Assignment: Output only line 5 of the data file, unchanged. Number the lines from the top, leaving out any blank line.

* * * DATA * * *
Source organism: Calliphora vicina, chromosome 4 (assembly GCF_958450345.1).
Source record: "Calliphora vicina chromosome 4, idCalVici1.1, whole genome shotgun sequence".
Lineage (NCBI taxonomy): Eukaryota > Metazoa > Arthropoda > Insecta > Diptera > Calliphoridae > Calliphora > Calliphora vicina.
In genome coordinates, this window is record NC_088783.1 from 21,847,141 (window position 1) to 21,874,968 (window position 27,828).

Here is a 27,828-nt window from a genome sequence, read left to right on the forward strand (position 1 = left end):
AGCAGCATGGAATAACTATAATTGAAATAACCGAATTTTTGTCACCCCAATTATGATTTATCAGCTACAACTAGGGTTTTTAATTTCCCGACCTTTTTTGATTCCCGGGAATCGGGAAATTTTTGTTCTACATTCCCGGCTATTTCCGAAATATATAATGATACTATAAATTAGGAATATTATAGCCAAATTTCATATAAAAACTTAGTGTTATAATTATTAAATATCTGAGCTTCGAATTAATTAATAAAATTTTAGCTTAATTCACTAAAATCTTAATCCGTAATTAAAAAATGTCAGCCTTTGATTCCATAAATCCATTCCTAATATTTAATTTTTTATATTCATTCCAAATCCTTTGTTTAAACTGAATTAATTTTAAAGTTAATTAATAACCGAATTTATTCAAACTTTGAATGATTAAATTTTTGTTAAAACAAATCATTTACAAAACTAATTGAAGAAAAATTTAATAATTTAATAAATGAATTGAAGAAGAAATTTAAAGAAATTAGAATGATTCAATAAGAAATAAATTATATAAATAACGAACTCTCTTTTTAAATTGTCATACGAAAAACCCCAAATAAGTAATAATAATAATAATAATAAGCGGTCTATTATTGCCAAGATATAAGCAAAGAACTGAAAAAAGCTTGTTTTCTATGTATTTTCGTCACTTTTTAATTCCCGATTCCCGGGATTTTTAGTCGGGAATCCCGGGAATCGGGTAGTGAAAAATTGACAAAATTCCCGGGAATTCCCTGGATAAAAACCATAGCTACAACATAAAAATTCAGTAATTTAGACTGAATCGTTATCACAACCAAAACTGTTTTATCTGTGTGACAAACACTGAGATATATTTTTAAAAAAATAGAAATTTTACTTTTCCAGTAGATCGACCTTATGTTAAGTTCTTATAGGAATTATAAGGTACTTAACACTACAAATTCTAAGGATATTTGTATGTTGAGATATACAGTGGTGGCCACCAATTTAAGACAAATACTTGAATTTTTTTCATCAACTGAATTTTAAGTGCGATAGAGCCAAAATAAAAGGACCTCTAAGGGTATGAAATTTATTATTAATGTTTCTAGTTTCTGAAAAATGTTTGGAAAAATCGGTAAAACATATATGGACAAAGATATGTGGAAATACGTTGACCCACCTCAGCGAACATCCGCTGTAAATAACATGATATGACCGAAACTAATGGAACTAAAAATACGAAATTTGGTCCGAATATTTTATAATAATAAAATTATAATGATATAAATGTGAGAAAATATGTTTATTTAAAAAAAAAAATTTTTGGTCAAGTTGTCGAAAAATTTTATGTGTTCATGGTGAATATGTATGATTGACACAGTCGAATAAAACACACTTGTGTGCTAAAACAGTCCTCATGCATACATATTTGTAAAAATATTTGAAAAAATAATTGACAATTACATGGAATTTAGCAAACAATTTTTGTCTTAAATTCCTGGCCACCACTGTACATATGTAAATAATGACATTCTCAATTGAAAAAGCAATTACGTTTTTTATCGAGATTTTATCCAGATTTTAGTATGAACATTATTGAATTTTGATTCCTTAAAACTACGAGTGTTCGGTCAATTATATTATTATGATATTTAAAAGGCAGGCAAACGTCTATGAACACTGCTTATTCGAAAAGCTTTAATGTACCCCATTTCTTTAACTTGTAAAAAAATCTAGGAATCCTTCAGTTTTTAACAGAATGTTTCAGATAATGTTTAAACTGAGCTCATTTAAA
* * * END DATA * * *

Here is a 27,828-nt window from a genome sequence, read left to right on the forward strand (position 1 = left end):